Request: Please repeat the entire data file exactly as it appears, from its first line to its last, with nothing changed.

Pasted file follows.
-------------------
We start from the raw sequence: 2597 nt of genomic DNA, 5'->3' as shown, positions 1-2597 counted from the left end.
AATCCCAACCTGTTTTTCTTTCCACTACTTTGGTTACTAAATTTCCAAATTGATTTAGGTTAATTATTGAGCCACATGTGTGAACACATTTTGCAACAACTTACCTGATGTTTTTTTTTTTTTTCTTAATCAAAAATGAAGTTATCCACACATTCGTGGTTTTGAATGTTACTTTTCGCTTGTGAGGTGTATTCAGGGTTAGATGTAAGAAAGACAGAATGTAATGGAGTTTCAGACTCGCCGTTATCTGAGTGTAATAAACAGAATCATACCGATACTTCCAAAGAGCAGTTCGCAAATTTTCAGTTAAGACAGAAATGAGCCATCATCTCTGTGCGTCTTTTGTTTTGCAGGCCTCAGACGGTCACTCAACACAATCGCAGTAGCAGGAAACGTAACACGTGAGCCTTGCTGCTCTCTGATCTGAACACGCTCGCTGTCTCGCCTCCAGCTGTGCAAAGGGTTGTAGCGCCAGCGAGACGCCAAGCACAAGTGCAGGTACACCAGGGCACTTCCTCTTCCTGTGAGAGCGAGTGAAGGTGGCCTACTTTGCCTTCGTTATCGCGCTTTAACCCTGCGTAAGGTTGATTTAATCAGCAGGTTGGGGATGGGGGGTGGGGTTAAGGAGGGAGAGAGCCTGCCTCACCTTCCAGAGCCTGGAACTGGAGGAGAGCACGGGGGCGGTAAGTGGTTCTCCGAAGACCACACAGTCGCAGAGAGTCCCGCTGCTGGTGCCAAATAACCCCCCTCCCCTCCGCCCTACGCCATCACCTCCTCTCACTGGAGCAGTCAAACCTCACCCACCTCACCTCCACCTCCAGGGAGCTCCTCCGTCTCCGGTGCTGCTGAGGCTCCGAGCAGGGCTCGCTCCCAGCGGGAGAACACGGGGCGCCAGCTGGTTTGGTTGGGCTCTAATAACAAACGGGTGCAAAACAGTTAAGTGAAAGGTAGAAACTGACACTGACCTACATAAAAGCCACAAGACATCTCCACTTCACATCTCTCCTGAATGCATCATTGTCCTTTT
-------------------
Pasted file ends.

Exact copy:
We start from the raw sequence: 2597 nt of genomic DNA, 5'->3' as shown, positions 1-2597 counted from the left end.
AATCCCAACCTGTTTTTCTTTCCACTACTTTGGTTACTAAATTTCCAAATTGATTTAGGTTAATTATTGAGCCACATGTGTGAACACATTTTGCAACAACTTACCTGATGTTTTTTTTTTTTTTCTTAATCAAAAATGAAGTTATCCACACATTCGTGGTTTTGAATGTTACTTTTCGCTTGTGAGGTGTATTCAGGGTTAGATGTAAGAAAGACAGAATGTAATGGAGTTTCAGACTCGCCGTTATCTGAGTGTAATAAACAGAATCATACCGATACTTCCAAAGAGCAGTTCGCAAATTTTCAGTTAAGACAGAAATGAGCCATCATCTCTGTGCGTCTTTTGTTTTGCAGGCCTCAGACGGTCACTCAACACAATCGCAGTAGCAGGAAACGTAACACGTGAGCCTTGCTGCTCTCTGATCTGAACACGCTCGCTGTCTCGCCTCCAGCTGTGCAAAGGGTTGTAGCGCCAGCGAGACGCCAAGCACAAGTGCAGGTACACCAGGGCACTTCCTCTTCCTGTGAGAGCGAGTGAAGGTGGCCTACTTTGCCTTCGTTATCGCGCTTTAACCCTGCGTAAGGTTGATTTAATCAGCAGGTTGGGGATGGGGGGTGGGGTTAAGGAGGGAGAGAGCCTGCCTCACCTTCCAGAGCCTGGAACTGGAGGAGAGCACGGGGGCGGTAAGTGGTTCTCCGAAGACCACACAGTCGCAGAGAGTCCCGCTGCTGGTGCCAAATAACCCCCCTCCCCTCCGCCCTACGCCATCACCTCCTCTCACTGGAGCAGTCAAACCTCACCCACCTCACCTCCACCTCCAGGGAGCTCCTCCGTCTCCGGTGCTGCTGAGGCTCCGAGCAGGGCTCGCTCCCAGCGGGAGAACACGGGGCGCCAGCTGGTTTGGTTGGGCTCTAATAACAAACGGGTGCAAAACAGTTAAGTGAAAGGTAGAAACTGACACTGACCTACATAAAAGCCACAAGACATCTCCACTTCACATCTCTCCTGAATGCATCATTGTCCTTTT